Quality is a factor that is frequently disputed and debated. Academics and practitioners often argue whether quality is a factor at all in the traditional risk factor framework. Often times, the debate stems from the fact that there is no one consistent, overarching definition or metric to measure quality.
For example, some market participants see low accruals (accounting related) or low earnings variability as signs of earnings quality. At the same time, there are market participants who see profitability as a sign of a high-quality company, and they use measures such as gross profit margin, return on equity (ROE), or return on assets (ROA) as quality proxies.
Solvency measures such as the debt-to-assets ratio or debt-to-equity ratio assess the “safeness” and quality of a company. In recent years, good corporate governance, as part of the greater trend in ESG investing, is viewed as an indicator of quality as well.
As another sign of the academic community recognizing that differences in quality factors lead to differences in stock returns, Nobel Laureate Eugene Fama and fellow researcher Ken French added two new quality factors—profitability and investment—to their asset pricing model in 2015. Therefore, higher-quality companies, regardless of the definition of quality, on average earn higher risk-adjusted returns than lower-quality companies in both cross-sectional and time series analyses.
To demonstrate this point, we used the S&P 500® Quality Index, which is a composite measure of ROE, accruals, and leverage, as an example. We can see that profitability, as measured by ROE, was rewarded over a long-term investment horizon (see Exhibit 1). Quartile 1—which comprised the most profitable securities or those with the highest ROE—earned higher returns than the other quartiles.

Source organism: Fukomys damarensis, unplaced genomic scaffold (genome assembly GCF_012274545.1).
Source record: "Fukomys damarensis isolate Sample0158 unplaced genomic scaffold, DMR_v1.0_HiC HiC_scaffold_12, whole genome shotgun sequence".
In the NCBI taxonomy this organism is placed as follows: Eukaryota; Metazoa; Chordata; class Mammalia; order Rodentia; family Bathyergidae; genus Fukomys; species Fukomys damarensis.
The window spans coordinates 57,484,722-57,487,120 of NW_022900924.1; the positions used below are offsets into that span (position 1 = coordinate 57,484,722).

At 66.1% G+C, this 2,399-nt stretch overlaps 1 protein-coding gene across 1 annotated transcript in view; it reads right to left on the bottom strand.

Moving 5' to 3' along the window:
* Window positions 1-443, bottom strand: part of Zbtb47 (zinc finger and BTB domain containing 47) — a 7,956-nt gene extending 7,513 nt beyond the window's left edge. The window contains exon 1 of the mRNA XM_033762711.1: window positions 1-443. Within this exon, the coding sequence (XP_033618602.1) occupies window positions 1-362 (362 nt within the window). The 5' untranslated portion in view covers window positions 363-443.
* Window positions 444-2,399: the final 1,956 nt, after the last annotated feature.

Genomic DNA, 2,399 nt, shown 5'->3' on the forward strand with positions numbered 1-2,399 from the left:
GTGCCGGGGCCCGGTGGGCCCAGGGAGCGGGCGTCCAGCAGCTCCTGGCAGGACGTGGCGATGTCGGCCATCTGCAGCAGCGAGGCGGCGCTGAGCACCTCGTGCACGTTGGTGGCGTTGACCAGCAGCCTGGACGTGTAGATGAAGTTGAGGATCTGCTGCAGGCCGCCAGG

Earnings quality is another desirable characteristic, as shown by long-term premium earned by companies with low earnings accrual ratios over those with higher earnings accrual ratios (see Exhibit 2). Low earnings accruals indicate that earnings are representative of the company’s true earnings power, and that they are more likely to persist in the future.
The financial prudence of a company or its use of leverage is another indicator of quality. Unlike other factors, leverage usage does not necessarily have a linear relationship with returns (see Exhibit 3). While highly leveraged companies can potentially result in financial distress, a low leverage ratio can indicate that a firm may be relying too much on equity financing to finance future business opportunities.
Lastly, we formed quartile portfolios ranked by overall quality score. The results show that higher-quality companies outperformed lower-quality companies (see Exhibit 4).
As with all factors, quality goes through performance cycles. Even though higher-quality companies outperformed lower-quality companies over the long-term investment horizon, there may have been periods when lower-quality companies performed better. In upcoming blogs, we will discuss quality rotation in conjunction with market environments when quality premium is positive.
 Profitability is represented by robust minus weak (RMW), which is the average return on the two robust operating profitability portfolios minus the average return on the two weak operating profitability portfolios, as shown by the following equation.
 In our analysis, we ranked all the securities in the S&P 500 universe on a monthly basis by ROE and then divided them into quartiles
 We define accruals as the change in the company’s net operating assets (NOA) over the last year, divided by its average NOA over the last two years, as shown by the following equation.
 We ranked constituents of the S&P 500, the underlying universe, on a monthly basis using the winsorized average z-score and calculated the back-tested returns of the ranked portfolios. For more information on the quality factor calculation, see https://spindices.com/documents/methodologies/methodology-sp-quality-indices.pdf.
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